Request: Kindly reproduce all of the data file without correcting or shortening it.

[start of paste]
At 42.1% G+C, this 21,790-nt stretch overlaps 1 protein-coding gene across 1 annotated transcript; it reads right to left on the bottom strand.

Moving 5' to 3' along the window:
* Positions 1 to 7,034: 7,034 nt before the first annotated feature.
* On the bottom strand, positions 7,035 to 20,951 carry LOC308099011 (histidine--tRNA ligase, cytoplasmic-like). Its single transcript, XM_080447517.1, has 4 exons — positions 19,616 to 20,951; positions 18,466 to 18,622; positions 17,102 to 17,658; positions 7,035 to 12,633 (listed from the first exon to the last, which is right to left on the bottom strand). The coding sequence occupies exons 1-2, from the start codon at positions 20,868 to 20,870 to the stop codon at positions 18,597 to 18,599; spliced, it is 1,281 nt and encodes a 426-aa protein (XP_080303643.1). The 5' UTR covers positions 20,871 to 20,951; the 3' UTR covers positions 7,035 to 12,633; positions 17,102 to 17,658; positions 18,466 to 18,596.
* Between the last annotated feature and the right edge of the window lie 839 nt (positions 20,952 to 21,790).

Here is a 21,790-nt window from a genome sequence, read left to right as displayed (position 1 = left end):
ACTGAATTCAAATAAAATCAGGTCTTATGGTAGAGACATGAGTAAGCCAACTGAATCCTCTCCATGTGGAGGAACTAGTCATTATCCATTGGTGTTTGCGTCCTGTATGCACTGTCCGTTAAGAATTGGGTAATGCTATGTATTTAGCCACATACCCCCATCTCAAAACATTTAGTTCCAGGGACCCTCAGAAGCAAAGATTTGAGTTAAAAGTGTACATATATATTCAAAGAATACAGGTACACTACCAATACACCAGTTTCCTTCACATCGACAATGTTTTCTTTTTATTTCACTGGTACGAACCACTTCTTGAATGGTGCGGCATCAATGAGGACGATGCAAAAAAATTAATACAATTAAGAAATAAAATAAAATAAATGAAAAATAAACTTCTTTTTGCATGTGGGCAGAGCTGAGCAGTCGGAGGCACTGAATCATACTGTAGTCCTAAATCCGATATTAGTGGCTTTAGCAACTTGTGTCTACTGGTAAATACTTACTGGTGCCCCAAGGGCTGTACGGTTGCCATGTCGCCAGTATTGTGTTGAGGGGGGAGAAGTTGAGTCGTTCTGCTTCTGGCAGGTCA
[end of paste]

At 42.1% G+C, this 21,790-nt stretch overlaps 1 protein-coding gene across 1 annotated transcript; it reads right to left on the bottom strand.

Moving 5' to 3' along the window:
* Positions 1 to 7,034: 7,034 nt before the first annotated feature.
* On the bottom strand, positions 7,035 to 20,951 carry LOC308099011 (histidine--tRNA ligase, cytoplasmic-like). Its single transcript, XM_080447517.1, has 4 exons — positions 19,616 to 20,951; positions 18,466 to 18,622; positions 17,102 to 17,658; positions 7,035 to 12,633 (listed from the first exon to the last, which is right to left on the bottom strand). The coding sequence occupies exons 1-2, from the start codon at positions 20,868 to 20,870 to the stop codon at positions 18,597 to 18,599; spliced, it is 1,281 nt and encodes a 426-aa protein (XP_080303643.1). The 5' UTR covers positions 20,871 to 20,951; the 3' UTR covers positions 7,035 to 12,633; positions 17,102 to 17,658; positions 18,466 to 18,596.
* Between the last annotated feature and the right edge of the window lie 839 nt (positions 20,952 to 21,790).

Here is a 21,790-nt window from a genome sequence, read left to right as displayed (position 1 = left end):
ACTGAATTCAAATAAAATCAGGTCTTATGGTAGAGACATGAGTAAGCCAACTGAATCCTCTCCATGTGGAGGAACTAGTCATTATCCATTGGTGTTTGCGTCCTGTATGCACTGTCCGTTAAGAATTGGGTAATGCTATGTATTTAGCCACATACCCCCATCTCAAAACATTTAGTTCCAGGGACCCTCAGAAGCAAAGATTTGAGTTAAAAGTGTACATATATATTCAAAGAATACAGGTACACTACCAATACACCAGTTTCCTTCACATCGACAATGTTTTCTTTTTATTTCACTGGTACGAACCACTTCTTGAATGGTGCGGCATCAATGAGGACGATGCAAAAAAATTAATACAATTAAGAAATAAAATAAAATAAATGAAAAATAAACTTCTTTTTGCATGTGGGCAGAGCTGAGCAGTCGGAGGCACTGAATCATACTGTAGTCCTAAATCCGATATTAGTGGCTTTAGCAACTTGTGTCTACTGGTAAATACTTACTGGTGCCCCAAGGGCTGTACGGTTGCCATGTCGCCAGTATTGTGTTGAGGGGGGAGAAGTTGAGTCGTTCTGCTTCTGGCAGGTCA